Kannur: Inside India’s Bloodiest Revenge Politics (Penguin Viking)

Kannur book cover.jpg

A sleepy coastal district in the scenic south Indian state of Kerala, Kannur has metamorphosed into a hotbed of political violence in the past few decades. Even as India heaves into the age of technology and economic growth, the town has been making it to the national news for brutal murders with sickening regularity.

What makes this region so susceptible to vendetta politics and such deadly violence? How is it an anomaly in Kerala, the state with the highest social development parameters in India? Born in Kannur and brought up amidst some of the tallest political leaders of the state, author Ullekh NP delves into his personal experiences while constructing a modern-day graph that charts out the reasons, motivations and local lore behind it. He analyzes the numbers that lay bare the truth behind the hype, studies the area’s political and cultural heritage, and speaks to the main protagonists and victims. With his journalistic skill and years of on-the-field reporting, he paints a gripping narrative of the ongoing bloodbath and perceptions around it.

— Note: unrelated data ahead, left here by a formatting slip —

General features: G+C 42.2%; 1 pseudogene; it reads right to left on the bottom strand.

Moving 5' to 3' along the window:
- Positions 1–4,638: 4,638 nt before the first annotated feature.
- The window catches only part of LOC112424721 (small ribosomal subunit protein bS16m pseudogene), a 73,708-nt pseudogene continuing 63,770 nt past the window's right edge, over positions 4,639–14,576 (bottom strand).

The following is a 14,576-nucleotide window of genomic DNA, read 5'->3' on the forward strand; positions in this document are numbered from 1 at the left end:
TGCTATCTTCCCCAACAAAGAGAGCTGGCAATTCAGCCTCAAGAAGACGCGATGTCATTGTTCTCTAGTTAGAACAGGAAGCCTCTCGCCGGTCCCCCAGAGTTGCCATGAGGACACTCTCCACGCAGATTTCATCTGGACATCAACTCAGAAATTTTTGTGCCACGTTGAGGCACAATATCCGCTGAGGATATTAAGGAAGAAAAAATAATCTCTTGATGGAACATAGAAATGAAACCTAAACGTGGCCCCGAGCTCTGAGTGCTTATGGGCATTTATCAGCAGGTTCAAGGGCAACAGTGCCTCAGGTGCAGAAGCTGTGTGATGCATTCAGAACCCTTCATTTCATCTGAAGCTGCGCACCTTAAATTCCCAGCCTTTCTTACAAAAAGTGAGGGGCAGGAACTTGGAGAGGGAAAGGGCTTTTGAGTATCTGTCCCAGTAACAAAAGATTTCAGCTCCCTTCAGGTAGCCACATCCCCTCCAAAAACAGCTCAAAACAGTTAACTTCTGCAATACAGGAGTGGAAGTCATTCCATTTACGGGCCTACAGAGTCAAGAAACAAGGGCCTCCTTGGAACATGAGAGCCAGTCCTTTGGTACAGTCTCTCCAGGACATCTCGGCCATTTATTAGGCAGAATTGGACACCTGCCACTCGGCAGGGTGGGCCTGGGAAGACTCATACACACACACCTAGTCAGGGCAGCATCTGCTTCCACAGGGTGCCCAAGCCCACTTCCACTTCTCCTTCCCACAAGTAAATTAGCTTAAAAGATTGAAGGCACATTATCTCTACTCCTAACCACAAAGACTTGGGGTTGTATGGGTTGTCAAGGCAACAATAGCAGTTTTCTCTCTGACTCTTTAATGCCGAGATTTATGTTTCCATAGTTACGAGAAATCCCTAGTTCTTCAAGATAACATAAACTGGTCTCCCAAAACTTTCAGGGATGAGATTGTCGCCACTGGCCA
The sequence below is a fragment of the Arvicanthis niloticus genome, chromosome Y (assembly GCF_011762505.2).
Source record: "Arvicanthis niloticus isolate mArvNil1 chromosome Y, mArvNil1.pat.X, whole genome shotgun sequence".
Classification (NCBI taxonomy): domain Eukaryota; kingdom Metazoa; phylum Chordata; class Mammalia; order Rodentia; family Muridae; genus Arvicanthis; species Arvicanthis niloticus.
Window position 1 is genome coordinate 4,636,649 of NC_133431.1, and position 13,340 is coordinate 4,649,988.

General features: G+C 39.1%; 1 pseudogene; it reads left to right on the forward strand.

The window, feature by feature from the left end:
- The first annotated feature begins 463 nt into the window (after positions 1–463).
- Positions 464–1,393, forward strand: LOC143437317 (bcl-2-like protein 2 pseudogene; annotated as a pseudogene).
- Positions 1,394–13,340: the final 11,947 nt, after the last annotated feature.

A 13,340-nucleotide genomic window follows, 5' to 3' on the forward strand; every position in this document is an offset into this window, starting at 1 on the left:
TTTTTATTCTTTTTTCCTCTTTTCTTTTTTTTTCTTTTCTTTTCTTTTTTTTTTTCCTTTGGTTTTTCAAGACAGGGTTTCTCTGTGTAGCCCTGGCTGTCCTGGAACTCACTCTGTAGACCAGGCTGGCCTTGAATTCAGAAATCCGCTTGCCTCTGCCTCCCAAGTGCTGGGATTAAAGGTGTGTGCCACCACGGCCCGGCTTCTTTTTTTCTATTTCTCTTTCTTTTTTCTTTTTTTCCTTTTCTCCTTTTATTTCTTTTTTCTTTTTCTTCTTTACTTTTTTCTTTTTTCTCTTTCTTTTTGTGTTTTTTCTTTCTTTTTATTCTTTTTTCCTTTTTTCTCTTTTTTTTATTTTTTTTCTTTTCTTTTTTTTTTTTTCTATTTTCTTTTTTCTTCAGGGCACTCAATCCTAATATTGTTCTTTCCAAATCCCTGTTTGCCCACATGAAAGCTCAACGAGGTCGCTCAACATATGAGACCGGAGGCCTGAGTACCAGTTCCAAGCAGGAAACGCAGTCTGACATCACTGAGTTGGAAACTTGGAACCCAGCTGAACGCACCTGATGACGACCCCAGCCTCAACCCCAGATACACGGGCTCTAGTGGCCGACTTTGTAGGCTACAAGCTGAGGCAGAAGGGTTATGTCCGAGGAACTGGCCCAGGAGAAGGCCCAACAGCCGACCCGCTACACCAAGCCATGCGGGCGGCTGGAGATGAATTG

His investigations and interviews reveal a bigger game at work, with players who will stop at nothing to win.

The book is available on Amazon.

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Comments about Kannur

 

“It is to this writer’s credit that he has managed to avoid the pitfalls of being an insider with deep connections to the politics of Kerala and of Kannur. His account is admirably unbiased and impartial. He also writes with an ideal mixture of empathy and detachment… At the same time, he fully exploits his profound, native-born knowledge of the history, culture, society and politics of Kannur—and beyond that of Malabar and Kerala—to produce a finely textured, illuminating narrative.”

— Professor Sumantra Bose, The London School of Economics and Political Science

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“A riveting, necessary and deeply personal account of what is perhaps the most brutal battle being waged between Left and Right in India today.”

— Dr Faisal Devji, University of Oxford

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